The national bimodal curve seems to be rather firmly set in place even if the exact locations of the highest peak change. (Recent reports suggest, for example, that when data for the Class of 2016 is compiled, the peak is likely to move to $180,000.) At the same time, the general contrasts at the subnational level are likely to remain as well, reflecting underlying and long-standing contrasts in employment patterns.


Salary Distribution in Selected Markets

  % of Salaries from
$40,000 - $65,000
% of Salaries at
$160,000
Nationwide 50.5% 16.5%
California 33.3 26.4
Florida 69.3 0.5
Illinois 49.0 21.4
New York State 29.7 47.0
Texas 40.8 21.8
Washington, DC 35.6 38.3

Percentages are based on salaries reported for full-time jobs lasting at least a year.


Distribution of Reported Full-time Salaries Taken by the Class of 2014 in California, Florida, Illinois, New York State, Texas, and Washington, DC


For purposes of this graph, all reported salaries were rounded to the nearest $5,000. A few salaries above $180,000 and less than $20,000 are excluded from the graph for clarity, but not from the percentage calculations.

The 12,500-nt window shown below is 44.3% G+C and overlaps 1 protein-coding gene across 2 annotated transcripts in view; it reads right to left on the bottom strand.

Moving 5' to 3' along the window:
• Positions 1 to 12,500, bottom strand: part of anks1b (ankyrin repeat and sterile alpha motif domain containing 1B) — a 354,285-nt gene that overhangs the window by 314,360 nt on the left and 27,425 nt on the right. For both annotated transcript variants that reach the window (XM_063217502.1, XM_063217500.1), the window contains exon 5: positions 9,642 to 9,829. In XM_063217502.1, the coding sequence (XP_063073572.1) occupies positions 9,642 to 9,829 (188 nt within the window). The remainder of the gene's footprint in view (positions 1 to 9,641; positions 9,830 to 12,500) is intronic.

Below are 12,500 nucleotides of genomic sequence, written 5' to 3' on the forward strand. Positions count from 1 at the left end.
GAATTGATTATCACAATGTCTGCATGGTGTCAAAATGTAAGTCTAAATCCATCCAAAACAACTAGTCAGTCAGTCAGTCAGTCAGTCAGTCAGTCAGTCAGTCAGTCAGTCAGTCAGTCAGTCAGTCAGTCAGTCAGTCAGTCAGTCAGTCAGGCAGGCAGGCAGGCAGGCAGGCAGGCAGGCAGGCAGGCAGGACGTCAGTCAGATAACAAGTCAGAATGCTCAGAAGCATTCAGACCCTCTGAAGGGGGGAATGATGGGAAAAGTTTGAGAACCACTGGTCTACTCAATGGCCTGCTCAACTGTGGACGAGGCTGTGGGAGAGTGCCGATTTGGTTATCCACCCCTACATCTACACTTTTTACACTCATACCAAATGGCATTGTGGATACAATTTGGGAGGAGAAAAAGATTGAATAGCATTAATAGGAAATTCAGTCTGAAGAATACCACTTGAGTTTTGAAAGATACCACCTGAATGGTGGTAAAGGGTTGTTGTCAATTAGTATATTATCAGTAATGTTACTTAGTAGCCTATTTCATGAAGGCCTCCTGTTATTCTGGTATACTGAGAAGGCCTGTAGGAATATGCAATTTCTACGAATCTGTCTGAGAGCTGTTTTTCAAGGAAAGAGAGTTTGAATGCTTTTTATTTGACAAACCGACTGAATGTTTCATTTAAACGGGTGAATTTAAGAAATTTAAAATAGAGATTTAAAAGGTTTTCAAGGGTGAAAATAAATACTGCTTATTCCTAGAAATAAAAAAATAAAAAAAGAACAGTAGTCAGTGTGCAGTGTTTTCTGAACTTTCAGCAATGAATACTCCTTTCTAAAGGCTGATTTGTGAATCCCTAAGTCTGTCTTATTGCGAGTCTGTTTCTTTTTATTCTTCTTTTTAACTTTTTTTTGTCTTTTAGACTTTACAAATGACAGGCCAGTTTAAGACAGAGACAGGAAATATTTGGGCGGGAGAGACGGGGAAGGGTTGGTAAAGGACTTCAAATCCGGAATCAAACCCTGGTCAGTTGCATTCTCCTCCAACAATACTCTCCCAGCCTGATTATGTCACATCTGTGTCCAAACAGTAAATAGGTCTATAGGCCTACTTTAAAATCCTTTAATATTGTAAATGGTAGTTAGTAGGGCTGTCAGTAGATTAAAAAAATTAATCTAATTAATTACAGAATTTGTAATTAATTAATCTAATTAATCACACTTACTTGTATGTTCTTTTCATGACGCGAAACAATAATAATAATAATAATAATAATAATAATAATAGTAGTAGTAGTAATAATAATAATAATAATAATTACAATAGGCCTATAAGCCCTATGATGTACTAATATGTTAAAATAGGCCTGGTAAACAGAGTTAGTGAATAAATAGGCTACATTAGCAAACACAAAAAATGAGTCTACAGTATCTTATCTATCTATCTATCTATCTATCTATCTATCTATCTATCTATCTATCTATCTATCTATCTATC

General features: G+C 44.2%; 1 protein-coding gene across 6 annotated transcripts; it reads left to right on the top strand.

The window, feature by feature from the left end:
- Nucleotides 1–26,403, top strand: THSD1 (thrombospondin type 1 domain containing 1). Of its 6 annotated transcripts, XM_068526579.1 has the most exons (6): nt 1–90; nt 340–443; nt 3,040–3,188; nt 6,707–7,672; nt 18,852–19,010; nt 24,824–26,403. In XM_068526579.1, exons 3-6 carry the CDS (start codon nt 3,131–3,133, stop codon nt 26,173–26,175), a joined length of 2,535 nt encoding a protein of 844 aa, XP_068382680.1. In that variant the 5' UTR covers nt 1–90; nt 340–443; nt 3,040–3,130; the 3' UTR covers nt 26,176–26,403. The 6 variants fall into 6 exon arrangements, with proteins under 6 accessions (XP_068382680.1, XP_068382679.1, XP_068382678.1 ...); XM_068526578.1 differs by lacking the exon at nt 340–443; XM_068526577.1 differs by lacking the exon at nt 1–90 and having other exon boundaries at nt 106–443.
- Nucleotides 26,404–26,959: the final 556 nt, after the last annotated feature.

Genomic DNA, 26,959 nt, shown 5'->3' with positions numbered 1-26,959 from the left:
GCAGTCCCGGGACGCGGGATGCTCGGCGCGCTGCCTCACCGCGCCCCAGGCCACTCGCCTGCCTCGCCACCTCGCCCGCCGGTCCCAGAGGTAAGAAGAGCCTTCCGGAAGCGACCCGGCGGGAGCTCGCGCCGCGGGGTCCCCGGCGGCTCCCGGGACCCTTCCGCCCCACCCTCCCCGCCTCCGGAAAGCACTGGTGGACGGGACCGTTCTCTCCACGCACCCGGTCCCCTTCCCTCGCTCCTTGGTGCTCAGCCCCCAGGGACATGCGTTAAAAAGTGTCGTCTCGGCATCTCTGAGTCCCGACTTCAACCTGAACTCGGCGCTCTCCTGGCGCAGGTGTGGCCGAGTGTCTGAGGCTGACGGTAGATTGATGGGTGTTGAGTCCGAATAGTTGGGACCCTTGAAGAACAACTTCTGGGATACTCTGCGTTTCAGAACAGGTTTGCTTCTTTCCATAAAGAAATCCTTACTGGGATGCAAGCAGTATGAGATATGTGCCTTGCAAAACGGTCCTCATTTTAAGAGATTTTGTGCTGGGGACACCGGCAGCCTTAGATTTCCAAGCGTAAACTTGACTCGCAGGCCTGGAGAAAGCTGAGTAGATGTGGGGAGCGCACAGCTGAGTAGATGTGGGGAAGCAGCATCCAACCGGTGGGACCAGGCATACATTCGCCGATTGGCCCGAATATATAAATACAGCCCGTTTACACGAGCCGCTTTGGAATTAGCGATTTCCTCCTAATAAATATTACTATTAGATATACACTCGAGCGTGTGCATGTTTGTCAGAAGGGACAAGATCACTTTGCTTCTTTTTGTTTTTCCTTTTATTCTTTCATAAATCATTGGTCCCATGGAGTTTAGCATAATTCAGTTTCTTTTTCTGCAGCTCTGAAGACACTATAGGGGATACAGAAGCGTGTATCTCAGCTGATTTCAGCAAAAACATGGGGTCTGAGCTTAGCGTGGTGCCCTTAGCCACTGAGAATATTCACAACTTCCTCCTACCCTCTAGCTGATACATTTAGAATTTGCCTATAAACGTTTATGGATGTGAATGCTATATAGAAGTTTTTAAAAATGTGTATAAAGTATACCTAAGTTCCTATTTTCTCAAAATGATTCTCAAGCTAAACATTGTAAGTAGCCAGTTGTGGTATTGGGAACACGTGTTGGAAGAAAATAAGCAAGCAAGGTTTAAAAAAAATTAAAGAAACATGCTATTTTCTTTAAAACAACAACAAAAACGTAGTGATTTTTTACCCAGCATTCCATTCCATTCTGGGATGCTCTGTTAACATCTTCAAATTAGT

California: Graph is based on 2,617 salaries reported for full-time jobs lasting a year or more.
Florida: Graph is based on 1,265 salaries reported for full-time jobs lasting a year or more.
Illinois: Graph is based on 1,213 salaries reported for full-time jobs lasting a year or more.
New York State: Graph is based on 3,474 salaries reported for full-time jobs lasting a year or more.
Texas: Graph is based on 1,324 salaries reported for full-time jobs lasting a year or more.
Washington, DC: Graph is based on 1,277 salaries reported for full-time jobs lasting a year or more.




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Distribution of Reported Full-time Salaries Taken by the Class of 2014 in California


Graph is based on 2,617 salaries reported for full-time jobs lasting a year or more. For purposes of this graph, all reported salaries were rounded to the nearest $5,000. A few salaries above $180,000 and less than $20,000 are excluded from the graph for clarity, but not from the percentage calculations.